- Air Date: 11/25/2012
- Directed By: Seith Mann
- Starring: Michael C. Hall, Jennifer Carpenter, C.S. Lee, Lauren Velez, Desmond Harrington, David Zayas, James Remar
- Guest Stars: Ray Stevenson, Aimee Garcia, Jason Gedrick, Yvonne Strahovski, Katia Winter, Andrew Kirsanov, Brett Rickaby, Geoff Pierson
- Author: Karen Campbell
After this week’s “Helter Skelter,” only three episodes remain of DEXTER’s resurgent seventh season, yet this episode had the tension and plot developments of a finale, with many subplots coming to an end, oddly prematurely.
But then again, you can’t argue with the results, or how it all happens in this episode. We open (and close) on the water, with Dex on the boat, taking in the ocean air. He’s brought Hannah along for the ride, but unfortunately, she’s terrified of water and of drowning, due to a traumatic childhood event having to do with her father (yes, he’s a bastard, what a surprise).
Isaak Sirko and his far too loyal chap Yurg (Andrew Kirsanov) find out that the Koshka Brotherhood have sent two men to kill Sirko, after the first one failed (thanks to Dexter). Sirko is outmanned, and frankly, scared, and turns to Dexter for help. It’s a fairly miraculous turn of events, but it makes so much sense after the last few episodes, where they have been eyeing each other like cat and mouse, all the while learning to respect and maybe (?) like each other, even if they know they must kill one another. Isaak offers to leave Miami and Dexter alone if he will help him take care of the two hitmen, Oleg and Caffrey. Dexter flat out refuses, so Isaak blackmails him: he kidnaps Hannah and forces Dexter to help. It’s clear that Dexter is having some serious feelings for this girl, based on how willing he becomes. It’s fascinating to watch, even if a bit unbelievable how quickly this is all happening after 6.5 seasons of love or lack thereof for the man.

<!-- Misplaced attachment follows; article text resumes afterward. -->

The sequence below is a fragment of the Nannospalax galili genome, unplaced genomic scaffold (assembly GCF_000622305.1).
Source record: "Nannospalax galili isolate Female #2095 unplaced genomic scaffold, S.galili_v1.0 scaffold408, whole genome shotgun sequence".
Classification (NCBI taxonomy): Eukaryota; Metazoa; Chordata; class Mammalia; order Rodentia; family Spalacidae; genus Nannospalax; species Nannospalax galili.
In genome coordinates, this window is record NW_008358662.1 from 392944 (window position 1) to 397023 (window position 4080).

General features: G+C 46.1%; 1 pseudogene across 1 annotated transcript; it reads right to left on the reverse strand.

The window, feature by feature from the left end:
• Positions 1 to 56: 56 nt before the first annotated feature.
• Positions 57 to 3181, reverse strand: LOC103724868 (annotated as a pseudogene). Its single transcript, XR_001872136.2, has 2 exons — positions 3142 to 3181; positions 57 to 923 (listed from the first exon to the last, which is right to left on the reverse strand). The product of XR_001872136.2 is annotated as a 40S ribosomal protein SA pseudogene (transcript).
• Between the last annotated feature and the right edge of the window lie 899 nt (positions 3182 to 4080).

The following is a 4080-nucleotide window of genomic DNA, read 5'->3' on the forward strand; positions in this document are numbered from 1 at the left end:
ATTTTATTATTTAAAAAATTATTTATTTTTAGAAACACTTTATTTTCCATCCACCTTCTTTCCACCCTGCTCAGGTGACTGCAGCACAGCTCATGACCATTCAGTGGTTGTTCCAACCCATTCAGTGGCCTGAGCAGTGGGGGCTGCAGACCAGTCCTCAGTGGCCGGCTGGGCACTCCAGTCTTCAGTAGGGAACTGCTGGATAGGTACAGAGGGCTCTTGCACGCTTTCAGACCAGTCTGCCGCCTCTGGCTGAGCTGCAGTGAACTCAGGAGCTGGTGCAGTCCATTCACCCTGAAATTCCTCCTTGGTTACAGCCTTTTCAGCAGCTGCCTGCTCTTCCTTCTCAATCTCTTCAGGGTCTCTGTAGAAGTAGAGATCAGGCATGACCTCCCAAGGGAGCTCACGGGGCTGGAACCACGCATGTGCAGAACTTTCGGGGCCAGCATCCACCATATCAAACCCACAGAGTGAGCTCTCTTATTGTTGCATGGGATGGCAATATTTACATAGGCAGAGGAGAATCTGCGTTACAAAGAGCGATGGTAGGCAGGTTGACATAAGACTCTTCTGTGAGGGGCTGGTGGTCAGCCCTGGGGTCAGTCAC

This also comes on the heels of Debra professing her love FOR Dexter, one of the weirdest and most uncomfortable scenes in the show’s history, yet oddly and disgustingly interesting nonetheless. Dex works hard to talk her down, to say he understands and that it makes perfect sense, in an effort to soften her feelings rather than have her fall victim to them, and he also asks way too much of her when Hannah goes missing, needing her help to save her. Deb does too much.
Thrust in the midst of all these thriving subplots is a new one about burn victims. The first scene shows a man burnt to a crisp in his car, and the squirrelly arson investigator Phil Bosso (Brett Rickaby) pronounces it a suicide, despite Dexter’s assertions to the contrary. While it may prove to be an interesting turn of events, and I rather liked the two scenes having to do with this story, they seemed out of place in an otherwise tight episode.
Perhaps not as out of place as the Quinn/Nadia/George plot, as George continues to play Quinn like a puppet, and predictably, Quinn responds violently. I wish this would just stop. I’ll be surprised if any of these three are alive by season’s end. Speaking of people who may be on the brink of death, Deputy Chief LaGuerta continues her investigation into the Bay Harbor Butcher, and tries to enlist the help of former Deputy Chief Tom Matthews (Geoff Pierson). Good luck on that score.
Things have moved fast this season, and it’ll be interesting, in light of how this episode ends, what Dexter will do in the coming weeks. I first thought that perhaps the writers have reached their crescendo too early, that perhaps we’re in for a letdown, but even in lean seasons, DEXTER has always known how to end, and I don’t expect that to all of a sudden change. Here’s looking forward to see that gift for a 7th time.